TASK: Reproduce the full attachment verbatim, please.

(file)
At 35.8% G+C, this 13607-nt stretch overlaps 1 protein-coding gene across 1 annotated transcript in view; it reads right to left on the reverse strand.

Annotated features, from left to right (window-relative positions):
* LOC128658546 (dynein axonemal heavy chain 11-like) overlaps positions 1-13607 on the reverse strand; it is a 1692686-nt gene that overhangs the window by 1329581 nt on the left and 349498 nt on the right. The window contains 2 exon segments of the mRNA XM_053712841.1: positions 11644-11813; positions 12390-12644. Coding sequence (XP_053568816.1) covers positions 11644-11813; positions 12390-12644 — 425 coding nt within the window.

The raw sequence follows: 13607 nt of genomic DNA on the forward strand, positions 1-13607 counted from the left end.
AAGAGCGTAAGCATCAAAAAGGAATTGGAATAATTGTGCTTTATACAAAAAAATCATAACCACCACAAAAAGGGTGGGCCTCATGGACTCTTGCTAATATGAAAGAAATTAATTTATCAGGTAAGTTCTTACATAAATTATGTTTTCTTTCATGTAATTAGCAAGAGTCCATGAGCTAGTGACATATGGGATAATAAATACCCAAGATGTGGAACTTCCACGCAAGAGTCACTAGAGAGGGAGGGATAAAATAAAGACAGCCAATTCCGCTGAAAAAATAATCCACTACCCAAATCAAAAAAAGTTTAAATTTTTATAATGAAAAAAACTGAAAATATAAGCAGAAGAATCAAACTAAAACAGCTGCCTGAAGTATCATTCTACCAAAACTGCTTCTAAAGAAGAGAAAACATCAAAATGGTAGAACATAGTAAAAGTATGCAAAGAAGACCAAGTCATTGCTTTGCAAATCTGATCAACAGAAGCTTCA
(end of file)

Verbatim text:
At 35.8% G+C, this 13607-nt stretch overlaps 1 protein-coding gene across 1 annotated transcript in view; it reads right to left on the reverse strand.

Annotated features, from left to right (window-relative positions):
* LOC128658546 (dynein axonemal heavy chain 11-like) overlaps positions 1-13607 on the reverse strand; it is a 1692686-nt gene that overhangs the window by 1329581 nt on the left and 349498 nt on the right. The window contains 2 exon segments of the mRNA XM_053712841.1: positions 11644-11813; positions 12390-12644. Coding sequence (XP_053568816.1) covers positions 11644-11813; positions 12390-12644 — 425 coding nt within the window.

The raw sequence follows: 13607 nt of genomic DNA on the forward strand, positions 1-13607 counted from the left end.
AAGAGCGTAAGCATCAAAAAGGAATTGGAATAATTGTGCTTTATACAAAAAAATCATAACCACCACAAAAAGGGTGGGCCTCATGGACTCTTGCTAATATGAAAGAAATTAATTTATCAGGTAAGTTCTTACATAAATTATGTTTTCTTTCATGTAATTAGCAAGAGTCCATGAGCTAGTGACATATGGGATAATAAATACCCAAGATGTGGAACTTCCACGCAAGAGTCACTAGAGAGGGAGGGATAAAATAAAGACAGCCAATTCCGCTGAAAAAATAATCCACTACCCAAATCAAAAAAAGTTTAAATTTTTATAATGAAAAAAACTGAAAATATAAGCAGAAGAATCAAACTAAAACAGCTGCCTGAAGTATCATTCTACCAAAACTGCTTCTAAAGAAGAGAAAACATCAAAATGGTAGAACATAGTAAAAGTATGCAAAGAAGACCAAGTCATTGCTTTGCAAATCTGATCAACAGAAGCTTCA